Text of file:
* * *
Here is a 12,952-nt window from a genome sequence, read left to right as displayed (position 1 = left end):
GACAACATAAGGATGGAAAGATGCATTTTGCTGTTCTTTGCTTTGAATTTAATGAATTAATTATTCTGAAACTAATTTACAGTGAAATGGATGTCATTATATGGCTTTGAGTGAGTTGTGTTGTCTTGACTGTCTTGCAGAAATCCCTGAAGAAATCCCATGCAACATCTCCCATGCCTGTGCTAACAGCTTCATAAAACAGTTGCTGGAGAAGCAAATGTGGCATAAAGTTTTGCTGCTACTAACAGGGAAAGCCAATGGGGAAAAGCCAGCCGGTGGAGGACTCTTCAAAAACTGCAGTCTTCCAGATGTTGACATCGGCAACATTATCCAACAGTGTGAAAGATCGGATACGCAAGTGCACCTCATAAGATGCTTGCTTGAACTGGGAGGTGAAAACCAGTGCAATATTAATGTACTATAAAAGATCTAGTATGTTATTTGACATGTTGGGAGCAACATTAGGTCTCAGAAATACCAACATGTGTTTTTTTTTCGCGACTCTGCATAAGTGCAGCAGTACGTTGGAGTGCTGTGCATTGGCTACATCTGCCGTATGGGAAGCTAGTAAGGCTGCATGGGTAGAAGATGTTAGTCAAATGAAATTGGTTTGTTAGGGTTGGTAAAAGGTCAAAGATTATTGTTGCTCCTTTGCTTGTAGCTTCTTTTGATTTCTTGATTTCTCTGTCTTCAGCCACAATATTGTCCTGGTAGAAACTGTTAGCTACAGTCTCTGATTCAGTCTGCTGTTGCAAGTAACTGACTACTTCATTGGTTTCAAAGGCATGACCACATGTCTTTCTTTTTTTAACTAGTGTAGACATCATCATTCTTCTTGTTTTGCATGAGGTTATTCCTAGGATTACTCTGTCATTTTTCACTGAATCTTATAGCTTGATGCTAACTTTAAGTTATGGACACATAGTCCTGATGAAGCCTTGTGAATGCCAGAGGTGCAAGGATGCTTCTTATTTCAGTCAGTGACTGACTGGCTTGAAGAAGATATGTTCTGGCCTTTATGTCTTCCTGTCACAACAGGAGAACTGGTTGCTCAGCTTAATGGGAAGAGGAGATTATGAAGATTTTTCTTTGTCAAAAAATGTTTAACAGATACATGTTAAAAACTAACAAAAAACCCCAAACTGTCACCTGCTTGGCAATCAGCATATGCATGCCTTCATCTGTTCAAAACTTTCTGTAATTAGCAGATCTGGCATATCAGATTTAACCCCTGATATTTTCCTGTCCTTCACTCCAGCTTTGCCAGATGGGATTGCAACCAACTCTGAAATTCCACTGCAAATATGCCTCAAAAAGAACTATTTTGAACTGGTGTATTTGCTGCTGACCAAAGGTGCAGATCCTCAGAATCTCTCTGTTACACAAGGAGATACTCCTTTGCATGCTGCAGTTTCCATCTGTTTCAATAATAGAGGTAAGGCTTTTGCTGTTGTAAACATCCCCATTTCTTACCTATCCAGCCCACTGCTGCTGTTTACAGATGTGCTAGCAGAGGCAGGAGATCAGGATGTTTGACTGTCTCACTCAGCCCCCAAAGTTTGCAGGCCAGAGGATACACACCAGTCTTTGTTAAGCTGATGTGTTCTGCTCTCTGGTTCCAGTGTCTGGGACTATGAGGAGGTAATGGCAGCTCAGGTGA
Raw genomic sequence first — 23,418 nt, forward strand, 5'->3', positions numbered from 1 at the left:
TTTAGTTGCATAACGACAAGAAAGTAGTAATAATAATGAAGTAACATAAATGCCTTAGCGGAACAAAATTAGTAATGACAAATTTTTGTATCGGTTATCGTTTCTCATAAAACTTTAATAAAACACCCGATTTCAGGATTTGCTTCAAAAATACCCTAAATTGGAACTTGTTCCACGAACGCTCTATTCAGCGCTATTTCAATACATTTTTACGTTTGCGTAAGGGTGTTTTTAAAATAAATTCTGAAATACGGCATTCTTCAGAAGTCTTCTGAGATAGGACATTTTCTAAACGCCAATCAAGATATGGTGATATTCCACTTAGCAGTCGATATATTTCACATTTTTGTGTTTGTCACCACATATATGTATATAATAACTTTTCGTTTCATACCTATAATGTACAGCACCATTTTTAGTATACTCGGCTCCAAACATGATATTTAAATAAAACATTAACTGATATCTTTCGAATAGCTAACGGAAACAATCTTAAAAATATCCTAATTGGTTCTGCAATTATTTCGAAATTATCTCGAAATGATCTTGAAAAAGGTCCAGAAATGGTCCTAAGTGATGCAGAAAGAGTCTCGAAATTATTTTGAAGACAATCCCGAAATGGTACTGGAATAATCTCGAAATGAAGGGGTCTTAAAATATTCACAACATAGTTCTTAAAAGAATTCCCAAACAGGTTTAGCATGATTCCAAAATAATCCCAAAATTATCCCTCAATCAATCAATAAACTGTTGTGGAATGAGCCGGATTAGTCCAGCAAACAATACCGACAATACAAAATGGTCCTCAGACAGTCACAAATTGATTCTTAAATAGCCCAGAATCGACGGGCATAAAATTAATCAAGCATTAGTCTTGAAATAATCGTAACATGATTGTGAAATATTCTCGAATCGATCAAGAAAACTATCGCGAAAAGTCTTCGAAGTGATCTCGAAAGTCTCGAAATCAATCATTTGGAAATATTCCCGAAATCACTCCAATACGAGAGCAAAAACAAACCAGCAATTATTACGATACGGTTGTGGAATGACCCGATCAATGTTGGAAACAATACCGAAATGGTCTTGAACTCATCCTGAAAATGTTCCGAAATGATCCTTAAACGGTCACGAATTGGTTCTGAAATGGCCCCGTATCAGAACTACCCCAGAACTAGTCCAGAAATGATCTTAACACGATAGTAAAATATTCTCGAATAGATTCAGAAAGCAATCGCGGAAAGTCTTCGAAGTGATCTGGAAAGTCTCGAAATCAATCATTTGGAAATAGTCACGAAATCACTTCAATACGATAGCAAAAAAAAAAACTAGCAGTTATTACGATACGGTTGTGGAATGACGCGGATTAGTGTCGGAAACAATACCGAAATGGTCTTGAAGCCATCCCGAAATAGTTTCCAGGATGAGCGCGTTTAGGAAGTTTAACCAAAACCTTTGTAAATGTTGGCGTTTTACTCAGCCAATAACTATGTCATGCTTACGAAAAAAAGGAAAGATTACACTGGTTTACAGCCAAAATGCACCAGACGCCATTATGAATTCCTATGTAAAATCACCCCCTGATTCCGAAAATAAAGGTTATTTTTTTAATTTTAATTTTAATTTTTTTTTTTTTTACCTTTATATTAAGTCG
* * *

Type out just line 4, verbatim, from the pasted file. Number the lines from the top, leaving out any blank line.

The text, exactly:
TTTAGTTGCATAACGACAAGAAAGTAGTAATAATAATGAAGTAACATAAATGCCTTAGCGGAACAAAATTAGTAATGACAAATTTTTGTATCGGTTATCGTTTCTCATAAAACTTTAATAAAACACCCGATTTCAGGATTTGCTTCAAAAATACCCTAAATTGGAACTTGTTCCACGAACGCTCTATTCAGCGCTATTTCAATACATTTTTACGTTTGCGTAAGGGTGTTTTTAAAATAAATTCTGAAATACGGCATTCTTCAGAAGTCTTCTGAGATAGGACATTTTCTAAACGCCAATCAAGATATGGTGATATTCCACTTAGCAGTCGATATATTTCACATTTTTGTGTTTGTCACCACATATATGTATATAATAACTTTTCGTTTCATACCTATAATGTACAGCACCATTTTTAGTATACTCGGCTCCAAACATGATATTTAAATAAAACATTAACTGATATCTTTCGAATAGCTAACGGAAACAATCTTAAAAATATCCTAATTGGTTCTGCAATTATTTCGAAATTATCTCGAAATGATCTTGAAAAAGGTCCAGAAATGGTCCTAAGTGATGCAGAAAGAGTCTCGAAATTATTTTGAAGACAATCCCGAAATGGTACTGGAATAATCTCGAAATGAAGGGGTCTTAAAATATTCACAACATAGTTCTTAAAAGAATTCCCAAACAGGTTTAGCATGATTCCAAAATAATCCCAAAATTATCCCTCAATCAATCAATAAACTGTTGTGGAATGAGCCGGATTAGTCCAGCAAACAATACCGACAATACAAAATGGTCCTCAGACAGTCACAAATTGATTCTTAAATAGCCCAGAATCGACGGGCATAAAATTAATCAAGCATTAGTCTTGAAATAATCGTAACATGATTGTGAAATATTCTCGAATCGATCAAGAAAACTATCGCGAAAAGTCTTCGAAGTGATCTCGAAAGTCTCGAAATCAATCATTTGGAAATATTCCCGAAATCACTCCAATACGAGAGCAAAAACAAACCAGCAATTATTACGATACGGTTGTGGAATGACCCGATCAATGTTGGAAACAATACCGAAATGGTCTTGAACTCATCCTGAAAATGTTCCGAAATGATCCTTAAACGGTCACGAATTGGTTCTGAAATGGCCCCGTATCAGAACTACCCCAGAACTAGTCCAGAAATGATCTTAACACGATAGTAAAATATTCTCGAATAGATTCAGAAAGCAATCGCGGAAAGTCTTCGAAGTGATCTGGAAAGTCTCGAAATCAATCATTTGGAAATAGTCACGAAATCACTTCAATACGATAGCAAAAAAAAAAACTAGCAGTTATTACGATACGGTTGTGGAATGACGCGGATTAGTGTCGGAAACAATACCGAAATGGTCTTGAAGCCATCCCGAAATAGTTTCCAGGATGAGCGCGTTTAGGAAGTTTAACCAAAACCTTTGTAAATGTTGGCGTTTTACTCAGCCAATAACTATGTCATGCTTACGAAAAAAAGGAAAGATTACACTGGTTTACAGCCAAAATGCACCAGACGCCATTATGAATTCCTATGTAAAATCACCCCCTGATTCCGAAAATAAAGGTTATTTTTTTAATTTTAATTTTAATTTTTTTTTTTTTTACCTTTATATTAAGTCG